Give a dog a bone;
This old man came rolling home.
~Old English nursery rhyme
Not to belabor the obvious, but dogs do love bones. They don’t much care what kind of creature the bone came from, nor are most dogs terribly picayunish about the relative freshness and state of hygiene. It’s a BONE. Whether it’s a fresh, raw, meaty one (RMB) or a properly aged specimen stealthily buried and then unearthed – either by the dog that originally stashed it or by a lucky (or observant) treasure robbing rover – it’s a precious commodity to most any canine; something worth fighting over. Stolen bones appear to carry the most value.
And yet we hear so much conflicting opinion presented as hard and fast fact, often vehemently, by well-meaning dog lovers.
“Dogs must have bones in their diet or their teeth will rot.” “Dogs must never have bones because the bones will cause obstructions in the bowels/splinter and puncture internal organs/cause internal bleeding.”
There are two keys to the dilemma: one, ONLY raw bones, never boiled, baked, roasted, broiled, smoked or otherwise cooked; and, two, use common sense, watch your dog gnawing bones and be familiar with whether your dog safely chews them or if he breaks off pieces and bolts them down. Part of common sense is also presenting bones of appropriate size and density to your dog. You wouldn’t want to give a Bullmastiff bones so small he would be prone to wolfing them down without chewing and conversely you wouldn’t give a Yorkie a bovine joint – “never eat anything bigger than your head” is a good rule of thumb for small dogs.
Common advice has been to warn dog owners of ever allowing their friends to partake of poultry skeletons, and that is partially true. Never, ever, ever should your pet have access to that leftover chicken, turkey, duck, goose, Cornish game hen, quail, squab – you get the idea – COOKED carcass. Poultry bones can be a valuable part of a dog’s diet, if common sense is followed rather than common advice. Raw, bone-in cuts of poultry are beneficial to most dogs, not only are the bones rich in nutrients just like any other type of bones, especially the marrow; the connective cartilage is a raw source of glucosamine, an amine found to be beneficial to the support of healthy joints.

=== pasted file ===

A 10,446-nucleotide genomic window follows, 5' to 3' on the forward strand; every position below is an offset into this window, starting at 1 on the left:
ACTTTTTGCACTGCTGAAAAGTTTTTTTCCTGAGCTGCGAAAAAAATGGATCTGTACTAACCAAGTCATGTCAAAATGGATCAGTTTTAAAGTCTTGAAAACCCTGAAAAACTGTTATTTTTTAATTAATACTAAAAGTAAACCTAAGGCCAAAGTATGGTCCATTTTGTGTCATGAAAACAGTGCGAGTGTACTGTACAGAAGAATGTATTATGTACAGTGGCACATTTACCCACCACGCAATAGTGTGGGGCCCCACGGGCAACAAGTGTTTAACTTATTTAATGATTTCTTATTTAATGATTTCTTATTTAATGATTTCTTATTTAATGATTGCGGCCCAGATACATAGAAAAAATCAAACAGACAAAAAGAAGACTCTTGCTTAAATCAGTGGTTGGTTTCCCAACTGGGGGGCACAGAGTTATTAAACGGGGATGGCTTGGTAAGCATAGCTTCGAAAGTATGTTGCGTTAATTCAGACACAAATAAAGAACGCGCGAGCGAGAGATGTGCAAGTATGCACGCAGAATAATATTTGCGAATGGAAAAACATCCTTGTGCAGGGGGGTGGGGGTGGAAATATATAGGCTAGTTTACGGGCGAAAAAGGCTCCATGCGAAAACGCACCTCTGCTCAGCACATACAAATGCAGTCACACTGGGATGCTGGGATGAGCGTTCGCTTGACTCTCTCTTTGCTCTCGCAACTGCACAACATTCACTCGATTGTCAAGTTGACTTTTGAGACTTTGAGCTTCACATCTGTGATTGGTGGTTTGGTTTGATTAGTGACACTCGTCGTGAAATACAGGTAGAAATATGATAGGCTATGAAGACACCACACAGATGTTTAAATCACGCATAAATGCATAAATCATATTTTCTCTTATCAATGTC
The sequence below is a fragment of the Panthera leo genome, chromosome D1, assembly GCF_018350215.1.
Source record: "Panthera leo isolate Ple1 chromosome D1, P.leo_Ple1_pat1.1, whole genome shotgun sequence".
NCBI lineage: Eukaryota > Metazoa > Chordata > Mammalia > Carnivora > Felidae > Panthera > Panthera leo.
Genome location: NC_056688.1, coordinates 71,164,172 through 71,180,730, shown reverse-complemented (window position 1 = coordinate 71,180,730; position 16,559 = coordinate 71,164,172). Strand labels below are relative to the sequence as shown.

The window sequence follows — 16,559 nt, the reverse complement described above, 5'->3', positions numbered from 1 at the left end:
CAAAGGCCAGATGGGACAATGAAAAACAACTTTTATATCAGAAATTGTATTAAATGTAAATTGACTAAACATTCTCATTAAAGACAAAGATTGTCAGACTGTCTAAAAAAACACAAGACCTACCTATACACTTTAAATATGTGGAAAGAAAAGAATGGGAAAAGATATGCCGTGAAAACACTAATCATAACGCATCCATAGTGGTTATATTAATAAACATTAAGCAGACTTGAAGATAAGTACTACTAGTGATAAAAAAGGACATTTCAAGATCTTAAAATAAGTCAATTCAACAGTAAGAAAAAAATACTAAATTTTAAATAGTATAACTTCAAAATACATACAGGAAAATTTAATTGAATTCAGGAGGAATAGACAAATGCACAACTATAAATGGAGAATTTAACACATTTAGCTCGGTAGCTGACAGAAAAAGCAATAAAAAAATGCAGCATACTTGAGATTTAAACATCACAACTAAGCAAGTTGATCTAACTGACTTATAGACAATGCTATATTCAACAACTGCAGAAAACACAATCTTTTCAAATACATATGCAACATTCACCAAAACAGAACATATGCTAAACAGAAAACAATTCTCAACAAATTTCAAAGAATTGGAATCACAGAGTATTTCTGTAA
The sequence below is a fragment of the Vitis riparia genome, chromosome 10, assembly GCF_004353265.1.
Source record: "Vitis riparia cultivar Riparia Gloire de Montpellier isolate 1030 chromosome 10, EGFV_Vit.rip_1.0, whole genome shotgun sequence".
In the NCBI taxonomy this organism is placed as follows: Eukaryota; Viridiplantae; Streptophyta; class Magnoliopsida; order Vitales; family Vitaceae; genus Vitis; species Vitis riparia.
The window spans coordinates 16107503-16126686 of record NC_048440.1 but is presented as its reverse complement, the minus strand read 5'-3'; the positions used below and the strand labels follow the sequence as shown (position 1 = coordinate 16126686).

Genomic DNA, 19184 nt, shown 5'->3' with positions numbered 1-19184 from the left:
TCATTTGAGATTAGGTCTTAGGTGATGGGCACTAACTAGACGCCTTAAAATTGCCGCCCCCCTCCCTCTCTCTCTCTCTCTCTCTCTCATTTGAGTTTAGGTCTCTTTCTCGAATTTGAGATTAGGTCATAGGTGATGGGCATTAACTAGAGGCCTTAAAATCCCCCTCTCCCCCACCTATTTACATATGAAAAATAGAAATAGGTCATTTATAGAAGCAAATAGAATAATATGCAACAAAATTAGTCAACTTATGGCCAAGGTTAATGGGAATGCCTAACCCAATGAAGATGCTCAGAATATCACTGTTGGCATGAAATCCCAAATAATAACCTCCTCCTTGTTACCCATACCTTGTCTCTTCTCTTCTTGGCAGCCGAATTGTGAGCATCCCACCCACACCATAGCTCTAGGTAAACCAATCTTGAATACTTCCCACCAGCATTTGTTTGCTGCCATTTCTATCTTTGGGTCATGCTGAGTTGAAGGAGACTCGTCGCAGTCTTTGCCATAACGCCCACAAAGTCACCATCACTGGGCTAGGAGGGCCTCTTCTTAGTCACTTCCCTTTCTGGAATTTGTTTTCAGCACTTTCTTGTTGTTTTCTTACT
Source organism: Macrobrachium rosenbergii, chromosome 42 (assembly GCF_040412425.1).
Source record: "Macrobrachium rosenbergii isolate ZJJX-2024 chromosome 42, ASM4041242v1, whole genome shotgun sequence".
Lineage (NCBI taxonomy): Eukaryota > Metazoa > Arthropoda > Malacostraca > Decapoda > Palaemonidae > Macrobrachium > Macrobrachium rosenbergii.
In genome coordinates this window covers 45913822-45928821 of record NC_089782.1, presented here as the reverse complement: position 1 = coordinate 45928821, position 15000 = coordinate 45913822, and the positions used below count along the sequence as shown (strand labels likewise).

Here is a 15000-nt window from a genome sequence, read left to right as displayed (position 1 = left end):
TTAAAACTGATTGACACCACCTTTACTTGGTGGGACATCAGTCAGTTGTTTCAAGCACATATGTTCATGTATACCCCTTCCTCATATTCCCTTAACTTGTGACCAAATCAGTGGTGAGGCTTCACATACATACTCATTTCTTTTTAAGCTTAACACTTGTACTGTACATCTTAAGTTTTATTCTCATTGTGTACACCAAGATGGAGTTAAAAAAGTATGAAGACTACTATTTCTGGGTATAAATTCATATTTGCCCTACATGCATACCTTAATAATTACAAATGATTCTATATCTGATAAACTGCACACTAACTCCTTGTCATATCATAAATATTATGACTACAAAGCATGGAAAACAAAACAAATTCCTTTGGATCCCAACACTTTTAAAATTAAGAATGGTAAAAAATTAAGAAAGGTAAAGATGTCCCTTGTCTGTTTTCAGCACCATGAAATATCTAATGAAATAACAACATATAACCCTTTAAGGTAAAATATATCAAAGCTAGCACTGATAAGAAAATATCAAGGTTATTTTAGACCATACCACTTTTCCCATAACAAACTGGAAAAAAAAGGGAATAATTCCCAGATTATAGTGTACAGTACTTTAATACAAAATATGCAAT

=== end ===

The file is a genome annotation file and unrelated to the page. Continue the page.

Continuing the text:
Another guideline to use is to present your dog with bones from non-weight bearing parts of a carcass. Weigh bearing bones, especially in large animals, are much denser and can conceivably cause chipped teeth, particularly if given to smaller dogs or older dogs whose teeth are beginning to age. As you familiarize yourself with your dog’s bone chewing habits you will be able to fine tune your choices.
People often avoid pork RMBs, usually for reasons that have no application to the canine diet. Pork can be a valuable addition to a dog’s nutritional spectrum and most dogs do enjoy it immensely. Like anything else, common sense is the key. It is a good idea to freeze any raw meat before giving it to your pet. Freezing kills parasites and other nasty little surprises that might be lurking without changing the basic structure of the bone and making it dangerously brittle and prone to splintering like heat
Oh, and back to the nursery rhyme . . . “Nick” is British slang for jail, and back in the day, the term “paddywack” was a derogatory reference to an angry, unruly person – specifically a “brawny Irishman.” The term “Paddy” (from Padraic/Patrick) was commonly applied by the British to the Irish and found its way into common usage, even following Irish immigrants across the ocean to America in the nineteenth and twentieth centuries where it stuck in commonly used slang like “paddywagon,” the vehicle used to cart criminals off to jail. Now, whether paddywagons were referred to as such because so many Irish immigrants became policemen or because so many paddywacks found themselves being hauled off to the nick in the back of one . . . I leave that to the reader.
In the meantime, next time you come rolling home from the grocery or butcher (or from a successful hunt), give that dog a bone!